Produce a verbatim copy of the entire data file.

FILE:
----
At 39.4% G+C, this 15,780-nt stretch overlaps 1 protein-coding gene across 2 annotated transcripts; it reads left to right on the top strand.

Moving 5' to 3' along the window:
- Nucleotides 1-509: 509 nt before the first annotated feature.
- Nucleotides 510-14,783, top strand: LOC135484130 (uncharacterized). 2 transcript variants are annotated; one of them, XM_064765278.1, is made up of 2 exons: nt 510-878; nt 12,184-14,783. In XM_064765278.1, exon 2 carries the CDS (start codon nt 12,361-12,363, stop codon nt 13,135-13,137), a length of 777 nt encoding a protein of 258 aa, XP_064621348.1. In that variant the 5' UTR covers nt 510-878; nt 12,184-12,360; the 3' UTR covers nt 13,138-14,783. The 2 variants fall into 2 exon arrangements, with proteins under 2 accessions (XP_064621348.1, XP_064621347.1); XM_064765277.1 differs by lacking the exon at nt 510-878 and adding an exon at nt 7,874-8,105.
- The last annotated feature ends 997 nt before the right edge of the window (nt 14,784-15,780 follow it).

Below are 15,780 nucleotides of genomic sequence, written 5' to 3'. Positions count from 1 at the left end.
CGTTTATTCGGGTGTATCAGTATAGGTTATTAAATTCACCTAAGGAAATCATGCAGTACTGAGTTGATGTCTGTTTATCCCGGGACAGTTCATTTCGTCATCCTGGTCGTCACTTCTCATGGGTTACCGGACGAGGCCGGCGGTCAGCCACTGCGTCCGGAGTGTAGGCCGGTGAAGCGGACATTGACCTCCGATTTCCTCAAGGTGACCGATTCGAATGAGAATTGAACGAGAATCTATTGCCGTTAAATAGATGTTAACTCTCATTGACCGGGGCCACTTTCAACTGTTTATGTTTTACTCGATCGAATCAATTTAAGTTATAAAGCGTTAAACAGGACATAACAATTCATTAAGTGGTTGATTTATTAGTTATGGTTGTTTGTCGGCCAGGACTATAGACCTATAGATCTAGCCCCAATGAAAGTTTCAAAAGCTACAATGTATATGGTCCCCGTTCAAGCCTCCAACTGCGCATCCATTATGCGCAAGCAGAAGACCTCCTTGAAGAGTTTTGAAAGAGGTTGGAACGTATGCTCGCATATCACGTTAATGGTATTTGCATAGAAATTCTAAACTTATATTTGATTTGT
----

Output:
At 39.4% G+C, this 15,780-nt stretch overlaps 1 protein-coding gene across 2 annotated transcripts; it reads left to right on the top strand.

Moving 5' to 3' along the window:
- Nucleotides 1-509: 509 nt before the first annotated feature.
- Nucleotides 510-14,783, top strand: LOC135484130 (uncharacterized). 2 transcript variants are annotated; one of them, XM_064765278.1, is made up of 2 exons: nt 510-878; nt 12,184-14,783. In XM_064765278.1, exon 2 carries the CDS (start codon nt 12,361-12,363, stop codon nt 13,135-13,137), a length of 777 nt encoding a protein of 258 aa, XP_064621348.1. In that variant the 5' UTR covers nt 510-878; nt 12,184-12,360; the 3' UTR covers nt 13,138-14,783. The 2 variants fall into 2 exon arrangements, with proteins under 2 accessions (XP_064621348.1, XP_064621347.1); XM_064765277.1 differs by lacking the exon at nt 510-878 and adding an exon at nt 7,874-8,105.
- The last annotated feature ends 997 nt before the right edge of the window (nt 14,784-15,780 follow it).

Below are 15,780 nucleotides of genomic sequence, written 5' to 3'. Positions count from 1 at the left end.
CGTTTATTCGGGTGTATCAGTATAGGTTATTAAATTCACCTAAGGAAATCATGCAGTACTGAGTTGATGTCTGTTTATCCCGGGACAGTTCATTTCGTCATCCTGGTCGTCACTTCTCATGGGTTACCGGACGAGGCCGGCGGTCAGCCACTGCGTCCGGAGTGTAGGCCGGTGAAGCGGACATTGACCTCCGATTTCCTCAAGGTGACCGATTCGAATGAGAATTGAACGAGAATCTATTGCCGTTAAATAGATGTTAACTCTCATTGACCGGGGCCACTTTCAACTGTTTATGTTTTACTCGATCGAATCAATTTAAGTTATAAAGCGTTAAACAGGACATAACAATTCATTAAGTGGTTGATTTATTAGTTATGGTTGTTTGTCGGCCAGGACTATAGACCTATAGATCTAGCCCCAATGAAAGTTTCAAAAGCTACAATGTATATGGTCCCCGTTCAAGCCTCCAACTGCGCATCCATTATGCGCAAGCAGAAGACCTCCTTGAAGAGTTTTGAAAGAGGTTGGAACGTATGCTCGCATATCACGTTAATGGTATTTGCATAGAAATTCTAAACTTATATTTGATTTGT